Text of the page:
Do you have insomnia? Doctors will prescribe an app now instead of sleeping pills
Up to 800,000 people could benefit from using Sleepio in England Representational image (iStock)
AS MANY AS 800,000 people in England could benefit from a new digital app projected as an effective alternative to sleeping pills for insomnia patients, the national institute for health and care excellence (NICE) has said.
Now, NHS doctors can prescribe the Sleepio app, which uses artificial intelligence to provide people with cognitive behavioural therapy for insomnia instead of sleep medications, reports said.
Medicines such as zolpidem and zopiclone can be dependency forming and aren’t intended for long-term use.
According to reports, the app provides a digital six-week self-help programme involving a sleep test, weekly interactive CBT-I sessions and keeping a diary about sleep patterns.
The NICE said that the module, which costs NHS £45 per person, was more cost-effective as it led to fewer doctor’s appointments and prescriptions of sleeping pills.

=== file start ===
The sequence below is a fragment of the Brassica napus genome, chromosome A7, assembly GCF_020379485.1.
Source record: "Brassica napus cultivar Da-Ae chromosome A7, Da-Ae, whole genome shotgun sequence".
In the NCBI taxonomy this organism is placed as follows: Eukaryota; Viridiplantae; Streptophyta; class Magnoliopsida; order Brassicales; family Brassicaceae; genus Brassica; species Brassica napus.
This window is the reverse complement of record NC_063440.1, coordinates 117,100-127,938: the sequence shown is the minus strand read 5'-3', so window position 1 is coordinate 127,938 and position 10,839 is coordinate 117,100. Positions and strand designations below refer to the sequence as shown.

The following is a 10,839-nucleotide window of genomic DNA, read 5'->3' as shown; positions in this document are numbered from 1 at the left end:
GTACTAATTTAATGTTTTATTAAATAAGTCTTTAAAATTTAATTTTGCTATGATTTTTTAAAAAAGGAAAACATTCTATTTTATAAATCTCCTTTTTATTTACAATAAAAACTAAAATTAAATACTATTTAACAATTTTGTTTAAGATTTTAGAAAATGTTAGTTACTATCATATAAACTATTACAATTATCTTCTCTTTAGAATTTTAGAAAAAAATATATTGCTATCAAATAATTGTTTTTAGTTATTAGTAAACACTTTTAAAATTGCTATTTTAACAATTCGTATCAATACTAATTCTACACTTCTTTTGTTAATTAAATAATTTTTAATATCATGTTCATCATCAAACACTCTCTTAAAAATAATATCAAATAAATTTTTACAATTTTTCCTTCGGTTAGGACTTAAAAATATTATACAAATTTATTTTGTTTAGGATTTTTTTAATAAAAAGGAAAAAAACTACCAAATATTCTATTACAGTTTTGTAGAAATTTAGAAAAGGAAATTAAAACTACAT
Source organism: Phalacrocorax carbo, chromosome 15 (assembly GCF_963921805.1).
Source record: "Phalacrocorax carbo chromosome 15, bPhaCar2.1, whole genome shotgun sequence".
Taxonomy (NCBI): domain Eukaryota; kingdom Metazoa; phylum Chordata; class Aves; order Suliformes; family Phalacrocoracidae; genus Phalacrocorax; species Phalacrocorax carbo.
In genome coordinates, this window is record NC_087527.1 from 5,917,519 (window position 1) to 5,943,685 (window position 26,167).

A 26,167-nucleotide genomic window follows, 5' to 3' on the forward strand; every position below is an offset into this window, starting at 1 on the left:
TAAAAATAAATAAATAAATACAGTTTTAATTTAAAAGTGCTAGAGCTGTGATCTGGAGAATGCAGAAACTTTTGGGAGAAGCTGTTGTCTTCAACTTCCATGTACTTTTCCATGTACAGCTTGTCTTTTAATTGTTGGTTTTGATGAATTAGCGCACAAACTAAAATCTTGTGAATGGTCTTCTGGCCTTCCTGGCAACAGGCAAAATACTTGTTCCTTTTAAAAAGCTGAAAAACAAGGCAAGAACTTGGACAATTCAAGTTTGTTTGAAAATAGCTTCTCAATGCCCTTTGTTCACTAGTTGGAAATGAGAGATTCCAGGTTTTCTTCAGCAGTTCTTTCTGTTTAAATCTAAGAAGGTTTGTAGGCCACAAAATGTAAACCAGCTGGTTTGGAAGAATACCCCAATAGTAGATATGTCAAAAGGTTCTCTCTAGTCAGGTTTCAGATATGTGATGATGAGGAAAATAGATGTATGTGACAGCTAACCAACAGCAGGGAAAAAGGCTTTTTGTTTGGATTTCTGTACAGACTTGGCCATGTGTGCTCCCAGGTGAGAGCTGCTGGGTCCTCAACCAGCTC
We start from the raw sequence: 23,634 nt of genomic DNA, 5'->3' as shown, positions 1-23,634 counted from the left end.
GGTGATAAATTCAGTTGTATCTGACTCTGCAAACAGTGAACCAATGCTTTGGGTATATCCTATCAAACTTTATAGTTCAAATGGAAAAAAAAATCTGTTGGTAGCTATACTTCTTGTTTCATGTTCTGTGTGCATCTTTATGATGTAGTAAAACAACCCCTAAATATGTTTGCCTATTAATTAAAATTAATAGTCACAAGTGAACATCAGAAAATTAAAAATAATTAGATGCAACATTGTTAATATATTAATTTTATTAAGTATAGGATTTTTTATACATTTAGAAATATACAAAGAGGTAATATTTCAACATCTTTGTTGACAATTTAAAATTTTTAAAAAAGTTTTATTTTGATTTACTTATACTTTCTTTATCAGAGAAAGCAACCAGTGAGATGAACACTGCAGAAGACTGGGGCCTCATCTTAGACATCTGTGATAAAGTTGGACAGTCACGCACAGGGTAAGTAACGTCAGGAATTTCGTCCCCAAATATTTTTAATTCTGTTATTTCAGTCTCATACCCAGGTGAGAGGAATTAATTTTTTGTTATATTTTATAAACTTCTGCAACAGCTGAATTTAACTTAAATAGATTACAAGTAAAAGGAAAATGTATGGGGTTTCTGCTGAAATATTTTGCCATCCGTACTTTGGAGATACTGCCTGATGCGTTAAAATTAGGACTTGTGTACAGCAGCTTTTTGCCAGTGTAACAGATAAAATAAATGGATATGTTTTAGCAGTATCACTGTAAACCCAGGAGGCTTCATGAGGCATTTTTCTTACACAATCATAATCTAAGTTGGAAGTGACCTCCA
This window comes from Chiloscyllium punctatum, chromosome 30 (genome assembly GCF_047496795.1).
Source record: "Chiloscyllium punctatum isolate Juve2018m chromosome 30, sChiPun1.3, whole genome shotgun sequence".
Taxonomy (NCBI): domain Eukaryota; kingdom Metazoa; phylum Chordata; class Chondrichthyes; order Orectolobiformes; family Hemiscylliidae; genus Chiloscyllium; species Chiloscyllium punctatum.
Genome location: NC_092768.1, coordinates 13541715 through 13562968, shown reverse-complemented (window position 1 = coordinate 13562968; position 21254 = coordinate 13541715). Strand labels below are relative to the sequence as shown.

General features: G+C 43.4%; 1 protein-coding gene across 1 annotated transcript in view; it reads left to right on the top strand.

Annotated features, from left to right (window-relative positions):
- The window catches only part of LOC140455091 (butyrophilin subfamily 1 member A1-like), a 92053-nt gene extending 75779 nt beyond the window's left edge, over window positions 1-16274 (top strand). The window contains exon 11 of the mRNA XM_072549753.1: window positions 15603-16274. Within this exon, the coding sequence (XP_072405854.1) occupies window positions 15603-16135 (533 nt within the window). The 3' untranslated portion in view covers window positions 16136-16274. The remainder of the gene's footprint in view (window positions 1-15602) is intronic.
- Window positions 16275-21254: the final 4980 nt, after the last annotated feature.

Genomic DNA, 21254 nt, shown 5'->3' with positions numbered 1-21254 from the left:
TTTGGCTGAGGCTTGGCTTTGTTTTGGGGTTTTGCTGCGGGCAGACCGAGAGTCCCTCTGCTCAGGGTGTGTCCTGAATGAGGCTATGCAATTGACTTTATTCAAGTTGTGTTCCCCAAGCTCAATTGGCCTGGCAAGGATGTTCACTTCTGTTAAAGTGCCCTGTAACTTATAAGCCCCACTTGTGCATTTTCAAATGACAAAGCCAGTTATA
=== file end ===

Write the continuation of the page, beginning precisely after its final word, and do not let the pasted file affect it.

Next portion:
Jeanette Kusel, acting director for MedTech and digital at NICE, has said that the new method will also reduce people with insomnia’s reliance on dependence forming drugs.
The effectiveness of the Sleepio app, compared to sleep hygiene and sleeping pills, was proved in twelve randomized controlled trials, the health agency claimed.
The Sleepio programme is designed to be completed in six weeks, but people have full access for 12 months. People can complete sessions at their own pace and revisit sessions, a statement said.
The sessions focus on identifying thoughts, feelings and behaviour that contribute to the symptoms of insomnia. Cognitive interventions aim to improve the way a person thinks about sleep and the behavioural interventions are designed to promote a healthy sleep routine.
According to the NHS, most people experience problems with sleep in their life, and a third of Brits will have episodes of insomnia at some point.
The causes can include physical conditions, psychological conditions (such as depression or anxiety) or a combination of both.